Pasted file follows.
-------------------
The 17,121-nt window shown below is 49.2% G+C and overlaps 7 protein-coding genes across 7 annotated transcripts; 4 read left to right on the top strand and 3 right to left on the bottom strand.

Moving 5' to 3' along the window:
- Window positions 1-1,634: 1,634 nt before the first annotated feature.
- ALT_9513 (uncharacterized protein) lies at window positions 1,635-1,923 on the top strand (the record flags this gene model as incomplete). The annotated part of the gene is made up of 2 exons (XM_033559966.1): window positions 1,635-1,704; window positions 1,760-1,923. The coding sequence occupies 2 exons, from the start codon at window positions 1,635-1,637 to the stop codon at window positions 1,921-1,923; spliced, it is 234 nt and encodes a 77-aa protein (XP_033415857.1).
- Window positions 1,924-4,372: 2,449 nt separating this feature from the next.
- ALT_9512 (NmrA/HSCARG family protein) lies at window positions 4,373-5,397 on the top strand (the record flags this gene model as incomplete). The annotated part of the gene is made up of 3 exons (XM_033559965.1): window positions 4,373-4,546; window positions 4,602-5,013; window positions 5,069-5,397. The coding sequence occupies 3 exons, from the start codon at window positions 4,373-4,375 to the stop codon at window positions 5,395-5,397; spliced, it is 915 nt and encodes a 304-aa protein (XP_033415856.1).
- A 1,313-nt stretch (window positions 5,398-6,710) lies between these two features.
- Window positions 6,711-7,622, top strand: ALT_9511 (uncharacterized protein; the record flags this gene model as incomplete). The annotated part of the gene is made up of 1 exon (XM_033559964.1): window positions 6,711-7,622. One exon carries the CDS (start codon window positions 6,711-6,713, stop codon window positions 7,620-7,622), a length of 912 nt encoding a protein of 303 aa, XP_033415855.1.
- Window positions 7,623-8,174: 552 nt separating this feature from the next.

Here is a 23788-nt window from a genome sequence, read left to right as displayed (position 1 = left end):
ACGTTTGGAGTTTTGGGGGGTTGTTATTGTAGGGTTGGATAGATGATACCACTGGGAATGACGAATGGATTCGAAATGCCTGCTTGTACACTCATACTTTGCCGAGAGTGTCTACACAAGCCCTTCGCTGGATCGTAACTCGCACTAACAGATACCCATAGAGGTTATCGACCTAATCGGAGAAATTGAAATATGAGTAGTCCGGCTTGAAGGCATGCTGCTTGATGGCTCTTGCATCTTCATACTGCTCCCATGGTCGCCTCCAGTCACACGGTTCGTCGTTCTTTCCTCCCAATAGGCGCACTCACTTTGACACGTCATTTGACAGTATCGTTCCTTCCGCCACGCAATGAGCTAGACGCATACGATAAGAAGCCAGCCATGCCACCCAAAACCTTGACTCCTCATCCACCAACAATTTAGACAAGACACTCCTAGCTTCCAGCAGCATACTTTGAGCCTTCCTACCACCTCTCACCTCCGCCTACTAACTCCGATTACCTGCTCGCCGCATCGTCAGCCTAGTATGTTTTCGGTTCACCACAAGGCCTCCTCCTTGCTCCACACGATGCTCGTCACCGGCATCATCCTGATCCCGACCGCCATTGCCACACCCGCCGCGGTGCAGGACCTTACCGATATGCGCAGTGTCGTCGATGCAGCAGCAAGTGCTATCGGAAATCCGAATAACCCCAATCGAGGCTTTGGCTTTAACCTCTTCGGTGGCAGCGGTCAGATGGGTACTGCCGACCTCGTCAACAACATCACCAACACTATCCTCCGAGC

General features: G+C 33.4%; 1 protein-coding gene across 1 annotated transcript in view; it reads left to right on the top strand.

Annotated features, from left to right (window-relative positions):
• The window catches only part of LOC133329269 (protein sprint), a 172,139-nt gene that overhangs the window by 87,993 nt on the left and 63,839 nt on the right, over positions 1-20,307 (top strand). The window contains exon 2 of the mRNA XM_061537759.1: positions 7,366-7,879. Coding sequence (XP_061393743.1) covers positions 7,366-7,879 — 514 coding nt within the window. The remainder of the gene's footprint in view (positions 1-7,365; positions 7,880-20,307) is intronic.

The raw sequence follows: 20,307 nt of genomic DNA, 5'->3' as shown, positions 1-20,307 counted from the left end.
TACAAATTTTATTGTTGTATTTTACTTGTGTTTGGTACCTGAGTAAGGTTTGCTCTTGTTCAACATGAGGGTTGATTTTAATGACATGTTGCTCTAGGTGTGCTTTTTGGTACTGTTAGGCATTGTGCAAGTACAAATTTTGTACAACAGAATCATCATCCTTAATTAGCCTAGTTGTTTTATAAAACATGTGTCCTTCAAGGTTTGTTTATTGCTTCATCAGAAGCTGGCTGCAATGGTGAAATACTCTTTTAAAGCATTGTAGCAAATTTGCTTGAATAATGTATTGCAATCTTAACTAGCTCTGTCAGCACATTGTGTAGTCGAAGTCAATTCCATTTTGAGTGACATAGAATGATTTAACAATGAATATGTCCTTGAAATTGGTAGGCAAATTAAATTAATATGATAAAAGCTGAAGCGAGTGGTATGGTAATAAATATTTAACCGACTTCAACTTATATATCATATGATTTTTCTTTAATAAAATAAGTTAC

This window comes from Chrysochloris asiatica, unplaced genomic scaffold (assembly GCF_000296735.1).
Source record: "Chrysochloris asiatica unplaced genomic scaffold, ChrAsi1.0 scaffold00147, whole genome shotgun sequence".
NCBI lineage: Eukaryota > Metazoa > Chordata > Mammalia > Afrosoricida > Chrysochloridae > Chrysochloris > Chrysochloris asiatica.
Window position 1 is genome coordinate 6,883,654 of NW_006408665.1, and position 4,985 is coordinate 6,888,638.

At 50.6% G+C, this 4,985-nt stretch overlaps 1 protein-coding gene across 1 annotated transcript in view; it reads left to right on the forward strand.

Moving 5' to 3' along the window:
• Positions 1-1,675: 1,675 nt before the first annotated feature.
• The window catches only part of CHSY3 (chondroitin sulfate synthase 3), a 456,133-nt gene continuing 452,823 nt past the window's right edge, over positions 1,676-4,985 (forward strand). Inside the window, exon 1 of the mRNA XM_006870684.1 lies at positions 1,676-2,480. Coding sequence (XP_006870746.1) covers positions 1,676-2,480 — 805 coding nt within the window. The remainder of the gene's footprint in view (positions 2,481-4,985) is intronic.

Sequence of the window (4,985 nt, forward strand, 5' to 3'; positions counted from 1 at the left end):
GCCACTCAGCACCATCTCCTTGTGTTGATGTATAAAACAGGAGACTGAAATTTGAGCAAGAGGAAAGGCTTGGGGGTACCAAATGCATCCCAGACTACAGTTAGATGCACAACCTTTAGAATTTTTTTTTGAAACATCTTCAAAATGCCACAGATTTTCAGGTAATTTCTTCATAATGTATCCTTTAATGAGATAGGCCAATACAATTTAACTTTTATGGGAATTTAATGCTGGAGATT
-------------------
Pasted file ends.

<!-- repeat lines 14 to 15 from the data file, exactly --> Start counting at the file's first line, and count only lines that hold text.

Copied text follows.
• The window catches only part of LOC133329269 (protein sprint), a 172,139-nt gene that overhangs the window by 87,993 nt on the left and 63,839 nt on the right, over positions 1-20,307 (top strand). The window contains exon 2 of the mRNA XM_061537759.1: positions 7,366-7,879. Coding sequence (XP_061393743.1) covers positions 7,366-7,879 — 514 coding nt within the window. The remainder of the gene's footprint in view (positions 1-7,365; positions 7,880-20,307) is intronic.

The raw sequence follows: 20,307 nt of genomic DNA, 5'->3' as shown, positions 1-20,307 counted from the left end.